OET Writing Criteria: Genre and Style

Feb 24, 2020

GENRE AND STYLE is worth 7 POINTS. You need 5 points out of 7 to receive a B.

The tone of a professional letter should be factual, clinical and non- judgmental. Terminology should be appropriate to the reader whether technical (for doctor, nurse, therapist) or layman (for carer, family member).

Referral letters and similar written handover documents need to show awareness of genre by being written in a clinical/factual manner (e.g. not including personal feelings and judgements) and awareness of the target reader using professional tone.

The use of abbreviations should not be overdone thereby assuming common prior knowledge. If written to a medical colleague in a similar discipline, then use of abbreviations and technical terms would be appropriate features for the document’s purpose and audience.

If the target readership includes the patient, the information must be worded appropriately, e.g. minimising medical terminology, abbreviations.

Key points:

  • Your letter should not...
Read More

Speak the patient's language: The Language of Pain

Feb 19, 2020


How the patient describes the pain may help in diagnosing its cause. Myocardial pain is often described as stabbing, but biliary pain as cramping.

Open questions:

  • Which part of your (head, arm, face, chest,...) is affected?
  • Where does it hurt?
  • Where is it sore?
  • Can you describe the pain?
  • What is the pain like?
  • Is your pain severe?
  • Is there anything that makes it better?
  • Does anything make it worse?
  • Does anything relieve the pain?
  • Does lying down help the pain?


Describing the characteristics of pain:

Dull pain - pain that is not sharp "She felt a dull ache at the back of her head."

Burning pain - painful in a way that feels hot "Indigestion can produce a burning pain in the middle of the chest."

Gnawing pain - continuously uncomfortable or painful "After three days, we felt a gnawing hunger."

Sharp pain - describing a quick, strong pain that makes you feel like you have been cut. "I have this sharp pain in my chest, doctor."

Stabbing pain...

Read More

Useful Language for OET Writing | The perfect tenses for giving history

Feb 18, 2020


(Using simple present tense)

He/ She has a history of _____ (symptoms OR illness) OR has a (time adjective e.g. 5-year) history of _____.


His past medical history includes _____.


He also suffers from_____ of (time) duration

Giving important negatives
(using simple past tense)

  • She reported / has no history of_____ (symptom) (using present perfect tense)
  • There has been no history of being overweight.
  • There is a history of obesity (98kg at 170cm height).
  • He has not suffered from ______ (disorder) or other significant illness.

Read More

OET Writing Criteria: Conciseness and Clarity

Feb 17, 2020

The third assessment category for OET is CONCISENESS AND CLARITY and identifying which information is and isn’t important for your reader.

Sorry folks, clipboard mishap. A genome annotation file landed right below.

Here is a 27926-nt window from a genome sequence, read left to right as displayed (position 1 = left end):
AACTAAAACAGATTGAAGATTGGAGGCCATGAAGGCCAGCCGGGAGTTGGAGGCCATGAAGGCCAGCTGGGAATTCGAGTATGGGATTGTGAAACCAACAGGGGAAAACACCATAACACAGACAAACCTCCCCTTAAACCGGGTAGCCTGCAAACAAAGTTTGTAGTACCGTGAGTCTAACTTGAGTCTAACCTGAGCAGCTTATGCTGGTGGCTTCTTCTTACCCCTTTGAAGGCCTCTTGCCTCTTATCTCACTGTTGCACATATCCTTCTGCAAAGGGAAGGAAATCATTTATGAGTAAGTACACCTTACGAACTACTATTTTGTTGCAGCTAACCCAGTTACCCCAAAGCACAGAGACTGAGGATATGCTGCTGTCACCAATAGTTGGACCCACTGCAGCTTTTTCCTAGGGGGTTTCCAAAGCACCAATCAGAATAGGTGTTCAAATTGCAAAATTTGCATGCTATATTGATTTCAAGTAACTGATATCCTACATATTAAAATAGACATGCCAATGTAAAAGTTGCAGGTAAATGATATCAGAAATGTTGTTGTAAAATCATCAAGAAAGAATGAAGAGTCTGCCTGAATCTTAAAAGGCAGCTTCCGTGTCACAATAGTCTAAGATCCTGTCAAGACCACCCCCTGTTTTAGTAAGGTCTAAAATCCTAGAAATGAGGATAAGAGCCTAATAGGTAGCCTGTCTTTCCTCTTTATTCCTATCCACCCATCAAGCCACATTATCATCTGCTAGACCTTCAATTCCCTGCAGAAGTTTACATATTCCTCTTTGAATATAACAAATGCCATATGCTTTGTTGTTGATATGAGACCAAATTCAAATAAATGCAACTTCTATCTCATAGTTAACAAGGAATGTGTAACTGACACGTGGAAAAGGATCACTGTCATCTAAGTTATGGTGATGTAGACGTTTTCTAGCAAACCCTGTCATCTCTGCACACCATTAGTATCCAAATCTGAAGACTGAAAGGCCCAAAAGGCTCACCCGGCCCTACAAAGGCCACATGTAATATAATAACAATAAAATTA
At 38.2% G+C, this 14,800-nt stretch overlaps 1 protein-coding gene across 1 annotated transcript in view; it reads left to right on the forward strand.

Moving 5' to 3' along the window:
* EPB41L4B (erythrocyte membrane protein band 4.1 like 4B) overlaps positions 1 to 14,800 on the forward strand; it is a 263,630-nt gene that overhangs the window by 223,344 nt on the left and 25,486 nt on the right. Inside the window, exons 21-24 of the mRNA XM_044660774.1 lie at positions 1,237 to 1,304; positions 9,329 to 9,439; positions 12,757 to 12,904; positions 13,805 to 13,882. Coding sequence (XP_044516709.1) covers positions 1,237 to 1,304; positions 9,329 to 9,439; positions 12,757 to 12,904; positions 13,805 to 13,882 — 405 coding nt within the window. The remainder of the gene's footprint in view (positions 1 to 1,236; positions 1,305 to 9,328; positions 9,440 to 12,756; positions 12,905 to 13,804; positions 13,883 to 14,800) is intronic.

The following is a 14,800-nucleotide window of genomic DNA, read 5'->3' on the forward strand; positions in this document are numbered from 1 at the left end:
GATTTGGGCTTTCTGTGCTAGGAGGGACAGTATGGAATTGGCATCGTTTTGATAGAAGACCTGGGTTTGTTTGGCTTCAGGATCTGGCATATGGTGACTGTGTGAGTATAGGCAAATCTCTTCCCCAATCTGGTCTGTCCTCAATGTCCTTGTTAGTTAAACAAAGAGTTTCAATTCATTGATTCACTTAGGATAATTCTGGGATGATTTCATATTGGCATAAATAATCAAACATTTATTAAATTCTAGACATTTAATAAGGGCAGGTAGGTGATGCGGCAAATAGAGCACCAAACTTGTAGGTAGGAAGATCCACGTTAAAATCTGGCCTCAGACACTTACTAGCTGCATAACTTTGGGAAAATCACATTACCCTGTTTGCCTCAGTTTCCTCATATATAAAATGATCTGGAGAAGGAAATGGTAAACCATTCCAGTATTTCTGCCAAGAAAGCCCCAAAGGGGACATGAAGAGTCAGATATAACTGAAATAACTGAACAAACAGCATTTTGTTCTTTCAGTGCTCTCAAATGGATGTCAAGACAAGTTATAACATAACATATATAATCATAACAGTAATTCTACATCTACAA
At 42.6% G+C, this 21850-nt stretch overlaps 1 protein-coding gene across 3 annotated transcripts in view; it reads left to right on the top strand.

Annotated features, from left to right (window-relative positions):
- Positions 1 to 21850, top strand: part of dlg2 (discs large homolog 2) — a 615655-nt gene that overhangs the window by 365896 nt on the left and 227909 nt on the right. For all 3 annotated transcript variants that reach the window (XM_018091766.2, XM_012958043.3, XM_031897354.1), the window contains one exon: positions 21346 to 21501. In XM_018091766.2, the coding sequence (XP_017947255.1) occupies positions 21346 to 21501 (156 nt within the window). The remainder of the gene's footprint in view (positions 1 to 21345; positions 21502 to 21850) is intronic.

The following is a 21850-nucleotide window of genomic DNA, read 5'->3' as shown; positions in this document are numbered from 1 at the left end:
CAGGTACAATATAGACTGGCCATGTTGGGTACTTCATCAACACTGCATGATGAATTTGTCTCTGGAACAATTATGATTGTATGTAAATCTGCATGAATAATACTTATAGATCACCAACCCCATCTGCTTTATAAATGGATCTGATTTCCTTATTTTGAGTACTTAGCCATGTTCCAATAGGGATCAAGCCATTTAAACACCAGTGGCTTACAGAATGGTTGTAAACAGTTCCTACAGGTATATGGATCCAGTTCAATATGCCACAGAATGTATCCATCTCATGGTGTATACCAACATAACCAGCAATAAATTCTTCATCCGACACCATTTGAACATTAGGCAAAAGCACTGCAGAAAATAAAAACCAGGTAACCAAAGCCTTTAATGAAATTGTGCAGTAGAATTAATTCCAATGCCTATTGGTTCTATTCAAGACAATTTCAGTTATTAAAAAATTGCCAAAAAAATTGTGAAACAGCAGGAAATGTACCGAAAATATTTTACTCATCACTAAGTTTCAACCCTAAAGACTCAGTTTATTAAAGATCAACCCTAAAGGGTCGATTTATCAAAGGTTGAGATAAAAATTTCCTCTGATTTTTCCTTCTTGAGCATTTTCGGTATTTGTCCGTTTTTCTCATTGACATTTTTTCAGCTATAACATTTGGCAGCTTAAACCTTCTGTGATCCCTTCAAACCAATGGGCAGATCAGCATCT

To get a grade B requires you to score 5 out of 7 in this criteria.

The Candidate considers irrelevant information. Health professionals do NOT want irrelevant information that wastes their time or distracts from what is essential.

Self assess your writing by asking these questions:

  • Is there unnecessary information from the notes included and how distracting to the reader is this.
  • Is each bit of information you have identified relevant for your reader to continue care.
  • What information doesn't affect clarity from the case notes
  • Is there any information that I could leave out
  • How well in my letter is the information summarised and clearly presented to the reader.

Summarise the information you include in concise and clear language.


Agatha Peters, 73 years old,...

Read More

25 Common phrases used by patients, and their meaning

Feb 12, 2020

Useful for:
Listening sub-test | Speaking sub-test
Listening and Understanding | Speaking the patient's language | Writing in patient records

When a patient says:

  1. "I can't breath"
    • Dyspnea 
  2. "I'm stuffed up"
    • Nasal congestion
  3. "Everything is spinning"
    • Vertigo
  4. "It itches" 
    • Pruritus 
  5. "My nose is dripping all the time."
    • Rhinorrhea
  6. "I'm having my period"
    • Menstruation
  7. "My hair is falling out"
    • Alopecia
  8. "My skin looks yellow"
    • Jaundice 
  9. "I have bad breath"
    • Halitosis
  10. "I can't swallow"
    • Dysphagia
  11. "I spit out phlegm (when I cough)"
    • Sputum
  12. "I'm coughing up blood"
    • Hemoptysis
  13. "I feel like I'm going to throw up"
    • Nausea
  14. "I'm always running to the bathroom"
    • Polyuria
  15. "I'm always thirsty"
    • Polydipsia
  16. "I have a rash"
    • Erythema
  17. "My______ (is/are) swollen"